rests on a most precarious foundation. The instant passage of the amendment of the Tithe bill, and its active execution; the exercise of authority to impress teams along the line of roads to bring supplies forward; the furnishing of some coin and of sufficient funds to purchase articles of barter and to pay for 4,000 bales of cotton immediately, and to purchase supplies throughout the land, are all indispensable at this juncture.
It is also necessary that the management of the Danville and Piedmont Railroad shall be rendered efficient, and that we shall hold the south-western counties of Virginia and those in North Carolina lying adjacent. In that section of country arrangements have been instituted by Major Shelby to send forward supplies to this army. This is especially importance since the loss of East Tennessee, where operations had been set on foot of a most promising character.
I make no suggestions here as to the alternative of impressment and uniformity of prices on the one hand, or on the other of taxation so heavy as to compel the sale of supplies and prevent hoarding, either by agriculturists or dealers. I have, under existing laws, given my judgment on these points to the Secretaries of War and the Treasury heretofore. I suppose these matters are now well matured in the minds of those whose business it is to delay with them. I, however, present my circular of 5th September, 1864, which could not be made effective by me.
The arrangements and organization of this bureau are believed to be complete, at least I cannot devise any more effective to glean the whole country. I would here suggest that the officers of the tax in kind be directed to report no district impracticable until after conference with the chief quartermaster and chief commissary of the State in which it lies. The only substitute for the system of this bureau is the contract system, which is impracticable when the only competition existing is one between buyers anxious to convert depreciating currency in appreciating commodities. Moreover, contractors, having no certainty of sufficient transportation or suitable employed, could not be relied on to fulfill their obligations. This bureau system requires agents who are zealous, indefatigable, physically enduring, intelligent, acquainted with the laws and regulations of the bureau, and possessing tact. They must have a personal interest in doing well, such as the alternative of serving advantageously, or being conscribed. Cripples and feeble men cannot be made to work beyond what their feelings prompt, and exempts with the requisite qualifications can do much better for themselves in the employment of individuals, and if they stay in the service will not be controlled.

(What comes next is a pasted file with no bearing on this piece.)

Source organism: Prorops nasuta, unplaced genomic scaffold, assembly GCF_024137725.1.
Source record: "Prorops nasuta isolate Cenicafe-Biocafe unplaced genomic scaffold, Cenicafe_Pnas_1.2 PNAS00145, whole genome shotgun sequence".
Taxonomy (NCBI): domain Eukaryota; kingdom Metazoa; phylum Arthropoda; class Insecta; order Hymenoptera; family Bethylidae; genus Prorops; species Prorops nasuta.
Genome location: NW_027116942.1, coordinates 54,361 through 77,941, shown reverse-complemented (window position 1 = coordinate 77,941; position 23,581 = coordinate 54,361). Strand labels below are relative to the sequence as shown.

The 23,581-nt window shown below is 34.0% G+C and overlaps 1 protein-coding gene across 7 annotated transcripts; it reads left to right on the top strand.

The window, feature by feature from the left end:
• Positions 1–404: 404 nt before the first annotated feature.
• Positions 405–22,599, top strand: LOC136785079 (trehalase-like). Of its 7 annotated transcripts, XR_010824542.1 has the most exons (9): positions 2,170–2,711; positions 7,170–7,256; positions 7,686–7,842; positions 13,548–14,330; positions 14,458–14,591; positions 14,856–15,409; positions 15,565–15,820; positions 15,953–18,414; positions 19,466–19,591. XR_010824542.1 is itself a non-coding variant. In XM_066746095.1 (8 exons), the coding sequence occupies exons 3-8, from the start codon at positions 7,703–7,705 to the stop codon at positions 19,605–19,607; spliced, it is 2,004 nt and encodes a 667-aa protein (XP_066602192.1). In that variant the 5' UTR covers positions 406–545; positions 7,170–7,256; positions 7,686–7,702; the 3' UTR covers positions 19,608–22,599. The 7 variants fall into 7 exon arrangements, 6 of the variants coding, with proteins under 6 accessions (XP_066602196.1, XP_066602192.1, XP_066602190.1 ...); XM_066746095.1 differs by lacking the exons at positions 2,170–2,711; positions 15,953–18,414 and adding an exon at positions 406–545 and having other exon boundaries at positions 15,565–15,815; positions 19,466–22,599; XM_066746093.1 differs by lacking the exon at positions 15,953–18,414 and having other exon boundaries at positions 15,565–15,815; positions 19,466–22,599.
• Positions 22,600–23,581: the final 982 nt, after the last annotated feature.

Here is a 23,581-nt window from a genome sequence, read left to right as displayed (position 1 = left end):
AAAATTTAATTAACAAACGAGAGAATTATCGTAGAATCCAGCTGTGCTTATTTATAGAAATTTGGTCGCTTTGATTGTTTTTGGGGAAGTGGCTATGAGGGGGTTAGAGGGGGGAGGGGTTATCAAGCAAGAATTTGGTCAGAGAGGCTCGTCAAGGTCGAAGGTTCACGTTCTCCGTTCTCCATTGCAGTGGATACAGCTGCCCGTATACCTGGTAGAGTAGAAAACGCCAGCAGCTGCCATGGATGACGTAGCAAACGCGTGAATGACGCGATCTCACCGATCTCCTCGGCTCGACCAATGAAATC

This bureau and its officers have been harassed and their time (and that of the Secretary of War) consumed in vain in correspondence with the enrolling officers for necessary detailed employed and in the consideration of applications of captains of companies sent up through generals commanding armies for the return of their men so detailed.
If the chief of the bureau cannot be trusted to do all in his power to put men in the field consistently with his duty of feeding the army, then he had better be substituted by some one who can.
The ravages of the enemy destroying the fruits of the earth, the appliances for production, and stock animals persisted in by them, in order to starve us and to exclude us from all territory entered by them, is an impediment to subsistence which I have (from their first experiment to test our endurance on this point) represented to be fatal if permitted, but which can always be stopped by that side when the neces-